The Mons / 20 March 2002
Finally made good on my resolution and started taking dance lessons up above the laundromat. During the day it’s a ballet studio, floors like a bowling lane, long wooden bars and a wall filled with mirrors, and I’ll crouch down to “pick up a penny” and look close at the tiny fingerprints on the glass and tiny scuffmarks on the floor and that’s where it starts, the coughed-up visions of little prancing pixies, the shadows of innies, the breakable ankles.
If I’m lucky I get Maggie as my partner (hidden behind her bangs, jagged earrings, swollen and hairless calves, elliptical nipples, off-kilter incisors, all clean and straight lines as my boss would say). If I’m truly lucky we’ll be working on what’s called the Boister where the Lady stretches out her working leg, wraps it around the Man’s shoulder, flings her torso back, eyes up to the ceiling (the pinpricks blinded by an endless parade of shallow cleavage), affording the Man a good two or three seconds to look up her billowing skirt.
The Man has never seen the same panties twice, nor even really a consistent theme or pattern. I’ve kept a list in my little notebook: Yellow Starburst, Springtime In Switzerland, Dalmatians Dalmatians Dalmatians, Minimum Security Prison, Queen of Diamonds, Dueling Purple Majesties.
On very rare occasions we attempt the Pole Vault. This immediately follows the Boister and consists of the Man dropping to one knee, letting the Lady’s working leg slide down his back, giving her the leverage she needs to throw herself over the Man’s ducked head, pivoting in the air, and landing behind him. Crucial is the hand placement, with the Man’s left hand placed firmly against the small of the Lady’s back to help with support and propulsion, and the right hands being joined for the duration of the maneuver, i.e., spending most of their time in the general vicinity of the Lady’s … I am left with only unpalatable words like crotch or groin or loin or cunt or pudenda or slit, words obviously designed to be as ugly as possible, to imbed some sort of negativity into the meaning just through the collision of sounds.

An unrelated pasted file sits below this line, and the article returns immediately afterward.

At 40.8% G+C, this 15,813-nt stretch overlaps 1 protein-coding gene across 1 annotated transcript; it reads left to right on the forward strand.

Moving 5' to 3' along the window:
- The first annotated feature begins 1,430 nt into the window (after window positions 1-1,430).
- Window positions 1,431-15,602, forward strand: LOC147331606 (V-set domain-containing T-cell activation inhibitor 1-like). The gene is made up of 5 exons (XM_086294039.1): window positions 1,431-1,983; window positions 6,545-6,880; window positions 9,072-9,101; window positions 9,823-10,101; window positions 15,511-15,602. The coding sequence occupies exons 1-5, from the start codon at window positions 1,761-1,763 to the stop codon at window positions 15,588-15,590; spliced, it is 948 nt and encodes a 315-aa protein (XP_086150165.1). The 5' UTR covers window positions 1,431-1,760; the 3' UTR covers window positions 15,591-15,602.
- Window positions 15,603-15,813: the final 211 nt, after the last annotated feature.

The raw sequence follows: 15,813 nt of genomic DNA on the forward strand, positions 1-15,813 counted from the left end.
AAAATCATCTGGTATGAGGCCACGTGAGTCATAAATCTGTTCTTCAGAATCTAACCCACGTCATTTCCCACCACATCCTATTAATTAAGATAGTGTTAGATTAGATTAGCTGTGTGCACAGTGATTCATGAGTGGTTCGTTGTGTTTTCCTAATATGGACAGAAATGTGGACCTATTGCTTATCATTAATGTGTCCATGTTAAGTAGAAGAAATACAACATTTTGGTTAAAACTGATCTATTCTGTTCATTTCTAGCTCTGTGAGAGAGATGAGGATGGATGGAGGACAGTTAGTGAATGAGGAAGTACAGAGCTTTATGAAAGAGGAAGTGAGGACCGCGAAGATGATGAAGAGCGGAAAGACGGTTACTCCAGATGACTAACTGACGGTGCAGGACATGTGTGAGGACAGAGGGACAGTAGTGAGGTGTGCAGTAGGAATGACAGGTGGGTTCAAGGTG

I’ll say: mons.
I had it worked out in my head. You should’ve seen it there. The grace, the flow of bodies, like the studio had been filled with water, Maggie’s hair wafting in some undersea current, blue bubbles trailing from our open mouths, etc. She leaps over my head, my hand trailing across her mons and setting something inside her into motion, turning and looking at me in wonder, drifting up toward the ceiling.
Or: It’s fast, too fast to even see, me slipping my fingers under the elastic band of her National Flag Of Black Satin and tearing them from her body with one swift stroke as she passes overhead, then again with the turn-and-look as I dab the sweat from my brow with them. Or: I breathe in their scent and cast them aside disdainfully, like: Why was this flimsy cloth ever allowed to come between us?
When the time actually came I did indeed manage to grab the elastic band, but it caused enough drag to drive her knee into my right eye. My thumb slipping inward and up inside her, while making the whole undertaking worthwhile, didn’t help the trajectory and we plummeted to the floor heavily and awkwardly, the wooden thud drowning out two small, thin cracks: her collarbone snapping and my jaw dislocating.
Maggie shrieked a series of unpalatable words at me until the paramedic sealed off her mouth with a few layers of gauze. They eased me into the ambulance and asked if I was OK but I couldn’t speak so I just gave them a thumbs-up and nodded.